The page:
End Sub

Got the inspiration from Shasur: http://vbadud.blogspot.com/2007/06/vba-read-text-files-with-leading.html

I still do not know why Workbooks.OpenText does not work on my system even though it seems to work on user Remou's system. I guess it might have something to do with the operating system language (English) and the regional and language settings (German, Switzerland), but I am not sure.

Anyway, the workaround works for me. Thank you all for you suggestions and help!

  • 1
    You saved my day. Now, my macro works both in Denmark and China. – Christian Madsen Apr 27 '15 at 8:23

Not sure, but you can try recording a macro to do the same thing and check the VBA code it produces. You might get a hint there as to what's missing.

I find that this works for me in Excel 2000:

Workbooks.OpenText filename:=myFilename, _
    DataType:=xlDelimited, Semicolon:=True

Here's the OpenText method from Excel 2000:

OpenText Method

Loads and parses a text file as a new workbook with a single sheet that contains the parsed text-file data.

Syntax

expression.OpenText(Filename, Origin, StartRow, DataType, TextQualifier, ConsecutiveDelimiter, Tab, Semicolon, Comma, Space, Other, OtherChar, FieldInfo, DecimalSeparator, ThousandsSeparator)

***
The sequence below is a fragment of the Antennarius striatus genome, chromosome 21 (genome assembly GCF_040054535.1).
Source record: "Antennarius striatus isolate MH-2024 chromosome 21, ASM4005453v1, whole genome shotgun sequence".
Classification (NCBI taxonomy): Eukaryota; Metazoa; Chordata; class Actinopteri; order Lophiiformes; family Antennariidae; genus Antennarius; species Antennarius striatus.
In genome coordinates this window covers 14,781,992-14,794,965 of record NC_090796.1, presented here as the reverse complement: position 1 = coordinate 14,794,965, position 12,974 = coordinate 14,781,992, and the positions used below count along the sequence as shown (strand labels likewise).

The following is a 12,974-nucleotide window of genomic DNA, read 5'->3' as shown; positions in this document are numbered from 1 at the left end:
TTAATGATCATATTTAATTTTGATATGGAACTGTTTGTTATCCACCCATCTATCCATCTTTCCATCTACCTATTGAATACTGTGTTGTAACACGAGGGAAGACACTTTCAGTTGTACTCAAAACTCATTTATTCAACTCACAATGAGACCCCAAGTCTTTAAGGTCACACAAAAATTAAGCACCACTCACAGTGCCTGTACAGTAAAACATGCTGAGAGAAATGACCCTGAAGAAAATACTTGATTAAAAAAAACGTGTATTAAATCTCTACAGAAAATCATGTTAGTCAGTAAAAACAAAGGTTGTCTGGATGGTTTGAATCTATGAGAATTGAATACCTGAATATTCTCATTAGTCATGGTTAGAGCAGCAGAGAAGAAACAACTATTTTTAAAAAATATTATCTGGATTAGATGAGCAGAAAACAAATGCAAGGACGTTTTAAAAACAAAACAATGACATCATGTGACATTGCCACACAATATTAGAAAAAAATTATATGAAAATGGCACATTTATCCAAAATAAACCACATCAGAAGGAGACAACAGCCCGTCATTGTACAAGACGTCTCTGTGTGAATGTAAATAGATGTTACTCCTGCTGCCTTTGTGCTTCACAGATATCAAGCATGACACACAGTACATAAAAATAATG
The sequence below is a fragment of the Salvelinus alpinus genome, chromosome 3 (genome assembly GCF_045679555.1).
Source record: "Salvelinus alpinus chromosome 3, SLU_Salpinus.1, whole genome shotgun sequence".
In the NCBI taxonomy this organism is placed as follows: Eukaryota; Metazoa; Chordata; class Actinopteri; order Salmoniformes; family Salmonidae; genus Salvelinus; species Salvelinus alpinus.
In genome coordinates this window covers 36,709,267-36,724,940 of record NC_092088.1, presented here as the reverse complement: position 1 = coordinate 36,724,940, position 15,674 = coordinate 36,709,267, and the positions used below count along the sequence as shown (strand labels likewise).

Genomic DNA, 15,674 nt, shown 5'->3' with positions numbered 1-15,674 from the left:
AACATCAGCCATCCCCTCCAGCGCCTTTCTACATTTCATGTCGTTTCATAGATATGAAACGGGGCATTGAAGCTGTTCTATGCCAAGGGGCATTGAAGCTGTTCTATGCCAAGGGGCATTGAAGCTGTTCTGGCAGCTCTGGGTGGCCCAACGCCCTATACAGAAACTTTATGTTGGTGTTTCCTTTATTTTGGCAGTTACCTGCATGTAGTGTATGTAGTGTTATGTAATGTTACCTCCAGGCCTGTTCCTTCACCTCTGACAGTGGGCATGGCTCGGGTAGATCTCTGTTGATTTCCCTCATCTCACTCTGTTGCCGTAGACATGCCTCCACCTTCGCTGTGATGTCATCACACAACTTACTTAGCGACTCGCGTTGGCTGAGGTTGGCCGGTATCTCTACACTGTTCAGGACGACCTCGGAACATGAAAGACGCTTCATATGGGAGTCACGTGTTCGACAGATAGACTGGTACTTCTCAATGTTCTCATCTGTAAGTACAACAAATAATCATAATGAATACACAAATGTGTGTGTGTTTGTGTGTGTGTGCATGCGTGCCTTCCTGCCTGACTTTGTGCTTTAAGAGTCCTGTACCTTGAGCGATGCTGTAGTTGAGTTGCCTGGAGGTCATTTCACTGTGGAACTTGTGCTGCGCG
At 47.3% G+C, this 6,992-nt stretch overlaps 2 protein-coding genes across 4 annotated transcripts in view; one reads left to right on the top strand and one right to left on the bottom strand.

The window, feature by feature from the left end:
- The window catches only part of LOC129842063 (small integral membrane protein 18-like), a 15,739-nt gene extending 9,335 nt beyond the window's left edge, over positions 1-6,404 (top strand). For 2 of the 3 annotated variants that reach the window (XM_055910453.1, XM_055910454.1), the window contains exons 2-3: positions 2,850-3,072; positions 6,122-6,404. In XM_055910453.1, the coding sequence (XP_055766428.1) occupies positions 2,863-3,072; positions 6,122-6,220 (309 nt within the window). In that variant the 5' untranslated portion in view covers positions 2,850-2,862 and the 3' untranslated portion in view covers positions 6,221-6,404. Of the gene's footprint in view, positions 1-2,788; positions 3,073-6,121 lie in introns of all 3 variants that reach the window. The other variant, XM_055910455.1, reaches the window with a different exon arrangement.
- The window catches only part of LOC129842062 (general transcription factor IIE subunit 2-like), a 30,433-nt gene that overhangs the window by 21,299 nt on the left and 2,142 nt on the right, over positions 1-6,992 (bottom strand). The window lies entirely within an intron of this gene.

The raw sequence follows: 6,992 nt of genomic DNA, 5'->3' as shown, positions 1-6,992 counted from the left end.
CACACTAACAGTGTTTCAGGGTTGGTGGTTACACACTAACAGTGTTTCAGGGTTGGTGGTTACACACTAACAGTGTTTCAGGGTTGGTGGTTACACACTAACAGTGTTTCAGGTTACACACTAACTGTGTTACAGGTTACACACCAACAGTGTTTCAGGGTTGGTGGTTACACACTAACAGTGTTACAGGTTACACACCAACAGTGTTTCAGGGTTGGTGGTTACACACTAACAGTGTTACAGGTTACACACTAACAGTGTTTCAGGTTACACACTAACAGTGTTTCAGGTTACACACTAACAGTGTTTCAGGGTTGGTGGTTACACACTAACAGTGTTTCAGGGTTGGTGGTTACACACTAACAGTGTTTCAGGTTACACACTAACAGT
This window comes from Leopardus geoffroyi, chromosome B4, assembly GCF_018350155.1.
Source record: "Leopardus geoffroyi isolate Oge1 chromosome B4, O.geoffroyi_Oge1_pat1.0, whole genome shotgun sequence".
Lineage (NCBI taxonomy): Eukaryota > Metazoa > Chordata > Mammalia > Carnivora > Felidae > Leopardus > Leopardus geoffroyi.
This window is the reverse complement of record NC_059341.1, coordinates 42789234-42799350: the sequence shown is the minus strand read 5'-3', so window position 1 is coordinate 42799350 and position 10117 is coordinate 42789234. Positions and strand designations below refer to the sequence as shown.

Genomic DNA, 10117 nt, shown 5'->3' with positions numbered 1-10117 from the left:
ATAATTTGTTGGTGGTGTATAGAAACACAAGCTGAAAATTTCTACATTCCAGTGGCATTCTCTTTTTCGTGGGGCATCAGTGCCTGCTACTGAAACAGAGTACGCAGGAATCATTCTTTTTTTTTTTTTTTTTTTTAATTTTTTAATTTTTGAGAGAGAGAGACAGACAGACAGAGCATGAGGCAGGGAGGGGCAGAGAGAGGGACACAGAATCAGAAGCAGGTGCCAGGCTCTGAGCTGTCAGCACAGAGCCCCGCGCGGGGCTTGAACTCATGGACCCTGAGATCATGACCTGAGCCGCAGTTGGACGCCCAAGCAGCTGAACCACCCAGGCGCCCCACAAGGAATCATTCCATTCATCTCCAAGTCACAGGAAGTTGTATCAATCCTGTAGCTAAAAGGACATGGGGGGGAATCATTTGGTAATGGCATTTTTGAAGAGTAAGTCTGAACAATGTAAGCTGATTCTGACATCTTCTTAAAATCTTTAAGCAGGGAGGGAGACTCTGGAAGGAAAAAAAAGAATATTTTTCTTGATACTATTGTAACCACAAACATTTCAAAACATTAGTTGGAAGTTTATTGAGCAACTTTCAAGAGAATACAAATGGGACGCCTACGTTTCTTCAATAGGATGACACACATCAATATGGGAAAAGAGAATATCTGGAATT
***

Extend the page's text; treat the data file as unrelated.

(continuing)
source

and here's the Excel 2003 version:

OpenText Method [Excel 2003 VBA Language Reference]

Loads and parses a text file as a new workbook with a single sheet that contains the parsed text-file data.

expression.OpenText(FileName, Origin, StartRow, DataType, TextQualifier, ConsecutiveDelimiter, Tab, Semicolon, Comma, Space, Other, OtherChar, FieldInfo, TextVisualLayout, DecimalSeparator, ThousandsSeparator, TrailingMinusNumbers, Local)

source

so Local was indeed a new parameter for Excel 2003 and won't work in Excel 2000

No idea as to the cause of the erroneous behaviour. The Local parameter is defined as:

Local Optional Variant. Specify True if regional settings of the machine should be used for separators, numbers and data formatting.

You might want to double-check the regional settings on the Excel 2000 PC and check to see if there is anything which may cause the data to be wrongly interpreted. Also, try explicitly specifying the DecimalSeparator and ThousandsSeparator parameters on the Excel 2000 method and see if that helps

One more workaround - just rename .csv files to .txt and use OpenText method.

I prefer:

Workbooks.Open fileName:=myFilename, UpdateLinks:=False, Local:=True

often the comma is ticked for true as a separator where it is usually the decimal separator. Add DecimalSeparator:="," and Bob's your uncle

Re Any ideas?

If you want to fix a file for others using excel add this on the first line of the file without the quotes followed by a linebreak: "sep=;”

An easy way to manually open stupid files is to rename the extension to .txt or .htm then from excel use File - Open.

From VBA I recommend looking up the method in MSDN and manually specifying every parameter, my experience was that this eliminated most regional issues.